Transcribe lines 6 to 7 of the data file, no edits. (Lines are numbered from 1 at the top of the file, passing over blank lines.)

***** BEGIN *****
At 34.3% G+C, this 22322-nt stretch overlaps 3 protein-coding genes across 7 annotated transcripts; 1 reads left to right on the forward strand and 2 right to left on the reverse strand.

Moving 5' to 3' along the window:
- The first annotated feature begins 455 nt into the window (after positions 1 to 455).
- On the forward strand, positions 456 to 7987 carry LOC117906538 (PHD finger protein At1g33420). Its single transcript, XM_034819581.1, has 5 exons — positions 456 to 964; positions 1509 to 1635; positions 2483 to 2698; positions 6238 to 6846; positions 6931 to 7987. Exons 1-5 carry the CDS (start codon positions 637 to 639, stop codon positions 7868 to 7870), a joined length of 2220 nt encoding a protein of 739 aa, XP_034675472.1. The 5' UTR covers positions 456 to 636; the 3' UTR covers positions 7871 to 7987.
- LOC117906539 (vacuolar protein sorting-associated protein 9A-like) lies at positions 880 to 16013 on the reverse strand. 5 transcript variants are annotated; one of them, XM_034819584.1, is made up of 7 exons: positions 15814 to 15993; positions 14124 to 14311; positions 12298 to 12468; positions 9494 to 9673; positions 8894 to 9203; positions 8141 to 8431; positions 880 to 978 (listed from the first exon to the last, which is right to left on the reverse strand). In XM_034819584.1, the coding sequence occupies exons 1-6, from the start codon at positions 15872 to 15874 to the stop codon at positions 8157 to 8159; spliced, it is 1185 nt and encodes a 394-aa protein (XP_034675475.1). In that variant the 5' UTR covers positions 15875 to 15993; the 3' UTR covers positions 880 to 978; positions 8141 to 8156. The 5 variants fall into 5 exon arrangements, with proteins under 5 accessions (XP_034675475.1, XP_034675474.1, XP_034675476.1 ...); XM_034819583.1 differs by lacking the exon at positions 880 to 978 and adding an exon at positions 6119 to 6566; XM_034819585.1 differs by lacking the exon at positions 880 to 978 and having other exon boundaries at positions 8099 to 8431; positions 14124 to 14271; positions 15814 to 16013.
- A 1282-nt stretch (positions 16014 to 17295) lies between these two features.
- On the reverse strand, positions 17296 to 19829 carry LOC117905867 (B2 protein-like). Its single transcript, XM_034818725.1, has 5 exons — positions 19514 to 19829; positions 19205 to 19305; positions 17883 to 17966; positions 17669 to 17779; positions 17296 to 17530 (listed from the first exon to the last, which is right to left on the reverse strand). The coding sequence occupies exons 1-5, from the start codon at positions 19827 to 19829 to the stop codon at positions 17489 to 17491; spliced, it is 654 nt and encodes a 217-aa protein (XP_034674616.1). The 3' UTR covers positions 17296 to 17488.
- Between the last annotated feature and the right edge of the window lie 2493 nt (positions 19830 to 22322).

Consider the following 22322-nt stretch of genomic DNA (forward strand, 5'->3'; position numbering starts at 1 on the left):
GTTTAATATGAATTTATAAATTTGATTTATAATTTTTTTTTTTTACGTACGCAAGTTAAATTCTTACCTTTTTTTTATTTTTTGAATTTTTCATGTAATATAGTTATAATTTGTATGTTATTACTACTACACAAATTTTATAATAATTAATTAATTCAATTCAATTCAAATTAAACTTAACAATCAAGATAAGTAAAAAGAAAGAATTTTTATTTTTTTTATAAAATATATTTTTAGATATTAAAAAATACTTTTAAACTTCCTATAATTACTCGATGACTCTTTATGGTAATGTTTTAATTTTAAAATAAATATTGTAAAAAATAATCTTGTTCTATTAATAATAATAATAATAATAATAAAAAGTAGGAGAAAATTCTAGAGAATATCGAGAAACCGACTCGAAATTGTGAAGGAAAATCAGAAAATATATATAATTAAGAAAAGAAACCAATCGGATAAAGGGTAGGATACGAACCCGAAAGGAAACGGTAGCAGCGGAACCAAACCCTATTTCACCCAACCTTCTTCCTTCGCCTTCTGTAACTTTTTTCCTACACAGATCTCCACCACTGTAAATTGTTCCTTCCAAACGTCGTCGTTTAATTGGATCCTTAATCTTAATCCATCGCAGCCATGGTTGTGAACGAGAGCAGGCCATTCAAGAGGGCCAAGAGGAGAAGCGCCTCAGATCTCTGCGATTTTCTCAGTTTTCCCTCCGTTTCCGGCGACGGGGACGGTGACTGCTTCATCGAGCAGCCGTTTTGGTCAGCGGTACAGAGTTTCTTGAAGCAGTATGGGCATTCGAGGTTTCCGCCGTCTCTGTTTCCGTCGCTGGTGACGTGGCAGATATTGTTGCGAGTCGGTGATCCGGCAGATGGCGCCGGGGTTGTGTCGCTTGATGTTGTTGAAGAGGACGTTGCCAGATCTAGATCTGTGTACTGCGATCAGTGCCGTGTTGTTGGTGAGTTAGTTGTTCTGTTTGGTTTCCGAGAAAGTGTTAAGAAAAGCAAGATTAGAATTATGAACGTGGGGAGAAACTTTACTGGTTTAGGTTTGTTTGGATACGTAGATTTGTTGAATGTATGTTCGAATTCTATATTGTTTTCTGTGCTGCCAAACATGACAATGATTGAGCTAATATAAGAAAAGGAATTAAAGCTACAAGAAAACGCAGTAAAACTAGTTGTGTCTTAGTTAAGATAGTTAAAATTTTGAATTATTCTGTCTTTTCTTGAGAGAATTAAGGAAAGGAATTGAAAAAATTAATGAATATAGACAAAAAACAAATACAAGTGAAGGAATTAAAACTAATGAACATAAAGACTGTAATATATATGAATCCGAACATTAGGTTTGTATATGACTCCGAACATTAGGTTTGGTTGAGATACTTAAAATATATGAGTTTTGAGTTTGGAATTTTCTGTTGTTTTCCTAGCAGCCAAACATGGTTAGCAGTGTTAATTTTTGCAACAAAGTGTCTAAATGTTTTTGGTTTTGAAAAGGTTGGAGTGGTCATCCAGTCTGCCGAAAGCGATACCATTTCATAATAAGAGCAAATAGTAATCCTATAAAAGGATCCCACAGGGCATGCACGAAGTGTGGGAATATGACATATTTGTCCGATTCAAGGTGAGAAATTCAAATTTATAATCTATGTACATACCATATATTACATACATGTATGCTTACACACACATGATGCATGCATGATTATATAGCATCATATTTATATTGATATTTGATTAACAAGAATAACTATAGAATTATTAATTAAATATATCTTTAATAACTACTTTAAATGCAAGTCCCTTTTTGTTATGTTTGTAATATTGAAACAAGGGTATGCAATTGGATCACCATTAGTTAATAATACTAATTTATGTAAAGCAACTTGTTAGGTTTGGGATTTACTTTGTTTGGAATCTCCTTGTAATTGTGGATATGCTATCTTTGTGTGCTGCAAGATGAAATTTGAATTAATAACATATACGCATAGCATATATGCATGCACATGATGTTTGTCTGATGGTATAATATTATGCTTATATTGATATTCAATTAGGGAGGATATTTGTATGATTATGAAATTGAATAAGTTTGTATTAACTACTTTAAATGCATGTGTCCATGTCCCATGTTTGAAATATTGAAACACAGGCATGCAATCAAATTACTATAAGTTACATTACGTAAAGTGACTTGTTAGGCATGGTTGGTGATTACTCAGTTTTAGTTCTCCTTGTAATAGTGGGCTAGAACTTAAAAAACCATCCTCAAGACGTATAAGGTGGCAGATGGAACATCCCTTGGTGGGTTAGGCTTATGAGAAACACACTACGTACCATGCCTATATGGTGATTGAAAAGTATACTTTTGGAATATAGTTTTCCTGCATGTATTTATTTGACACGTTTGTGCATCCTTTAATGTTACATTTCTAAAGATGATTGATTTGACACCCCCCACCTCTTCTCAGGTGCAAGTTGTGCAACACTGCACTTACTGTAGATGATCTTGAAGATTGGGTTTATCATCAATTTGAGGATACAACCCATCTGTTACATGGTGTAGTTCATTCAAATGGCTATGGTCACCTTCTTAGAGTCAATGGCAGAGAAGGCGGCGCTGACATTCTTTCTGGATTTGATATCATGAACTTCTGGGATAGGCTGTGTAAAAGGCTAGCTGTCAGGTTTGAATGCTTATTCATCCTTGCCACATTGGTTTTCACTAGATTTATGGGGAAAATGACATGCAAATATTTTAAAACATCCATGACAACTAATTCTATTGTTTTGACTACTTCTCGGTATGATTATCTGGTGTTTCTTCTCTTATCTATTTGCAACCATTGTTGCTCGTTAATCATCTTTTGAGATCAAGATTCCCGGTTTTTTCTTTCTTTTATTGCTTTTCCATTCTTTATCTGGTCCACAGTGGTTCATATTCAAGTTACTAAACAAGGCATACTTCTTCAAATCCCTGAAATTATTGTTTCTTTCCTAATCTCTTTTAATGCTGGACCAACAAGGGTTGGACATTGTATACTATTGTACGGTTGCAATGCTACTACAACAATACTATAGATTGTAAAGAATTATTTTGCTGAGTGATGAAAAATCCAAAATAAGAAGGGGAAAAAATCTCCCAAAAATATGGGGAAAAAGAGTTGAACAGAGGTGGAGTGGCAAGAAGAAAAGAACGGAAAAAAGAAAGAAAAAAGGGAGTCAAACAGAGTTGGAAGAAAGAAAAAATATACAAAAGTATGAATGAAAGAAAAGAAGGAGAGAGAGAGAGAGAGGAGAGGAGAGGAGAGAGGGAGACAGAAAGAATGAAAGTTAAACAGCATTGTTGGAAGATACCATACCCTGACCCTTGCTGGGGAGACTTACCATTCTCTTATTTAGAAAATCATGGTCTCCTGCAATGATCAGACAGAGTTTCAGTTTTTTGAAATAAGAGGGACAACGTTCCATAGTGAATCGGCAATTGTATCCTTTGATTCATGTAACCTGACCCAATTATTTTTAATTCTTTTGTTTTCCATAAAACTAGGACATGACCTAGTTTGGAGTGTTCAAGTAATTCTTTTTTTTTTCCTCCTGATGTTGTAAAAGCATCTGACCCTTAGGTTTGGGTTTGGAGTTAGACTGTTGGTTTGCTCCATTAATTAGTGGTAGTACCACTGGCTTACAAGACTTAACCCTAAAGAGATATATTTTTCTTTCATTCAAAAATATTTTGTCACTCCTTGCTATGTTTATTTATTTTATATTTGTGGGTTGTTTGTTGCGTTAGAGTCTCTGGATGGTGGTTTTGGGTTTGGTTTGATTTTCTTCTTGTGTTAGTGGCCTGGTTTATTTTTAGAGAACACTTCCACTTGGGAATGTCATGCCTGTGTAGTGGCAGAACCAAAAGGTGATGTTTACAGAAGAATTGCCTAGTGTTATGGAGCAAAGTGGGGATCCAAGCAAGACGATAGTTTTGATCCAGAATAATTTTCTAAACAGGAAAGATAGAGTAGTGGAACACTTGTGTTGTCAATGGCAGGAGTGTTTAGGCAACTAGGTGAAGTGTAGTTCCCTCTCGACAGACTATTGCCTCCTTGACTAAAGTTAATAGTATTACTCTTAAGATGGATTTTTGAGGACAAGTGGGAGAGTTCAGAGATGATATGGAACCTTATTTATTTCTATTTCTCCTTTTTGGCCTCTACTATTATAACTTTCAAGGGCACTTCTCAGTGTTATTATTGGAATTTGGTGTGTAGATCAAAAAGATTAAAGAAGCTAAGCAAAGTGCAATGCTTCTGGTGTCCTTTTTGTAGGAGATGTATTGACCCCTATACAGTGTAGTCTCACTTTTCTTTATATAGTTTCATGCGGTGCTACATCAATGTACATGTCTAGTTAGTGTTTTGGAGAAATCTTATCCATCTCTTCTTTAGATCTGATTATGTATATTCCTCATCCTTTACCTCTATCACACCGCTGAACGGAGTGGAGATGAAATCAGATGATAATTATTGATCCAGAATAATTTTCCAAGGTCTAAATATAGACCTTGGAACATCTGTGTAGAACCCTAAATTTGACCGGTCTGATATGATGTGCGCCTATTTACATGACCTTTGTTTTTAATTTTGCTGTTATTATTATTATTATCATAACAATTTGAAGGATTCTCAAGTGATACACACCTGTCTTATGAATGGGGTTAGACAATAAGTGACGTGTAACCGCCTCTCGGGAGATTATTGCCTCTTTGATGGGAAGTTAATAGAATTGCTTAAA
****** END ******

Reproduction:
- A 1282-nt stretch (positions 16014 to 17295) lies between these two features.
- On the reverse strand, positions 17296 to 19829 carry LOC117905867 (B2 protein-like). Its single transcript, XM_034818725.1, has 5 exons — positions 19514 to 19829; positions 19205 to 19305; positions 17883 to 17966; positions 17669 to 17779; positions 17296 to 17530 (listed from the first exon to the last, which is right to left on the reverse strand). The coding sequence occupies exons 1-5, from the start codon at positions 19827 to 19829 to the stop codon at positions 17489 to 17491; spliced, it is 654 nt and encodes a 217-aa protein (XP_034674616.1). The 3' UTR covers positions 17296 to 17488.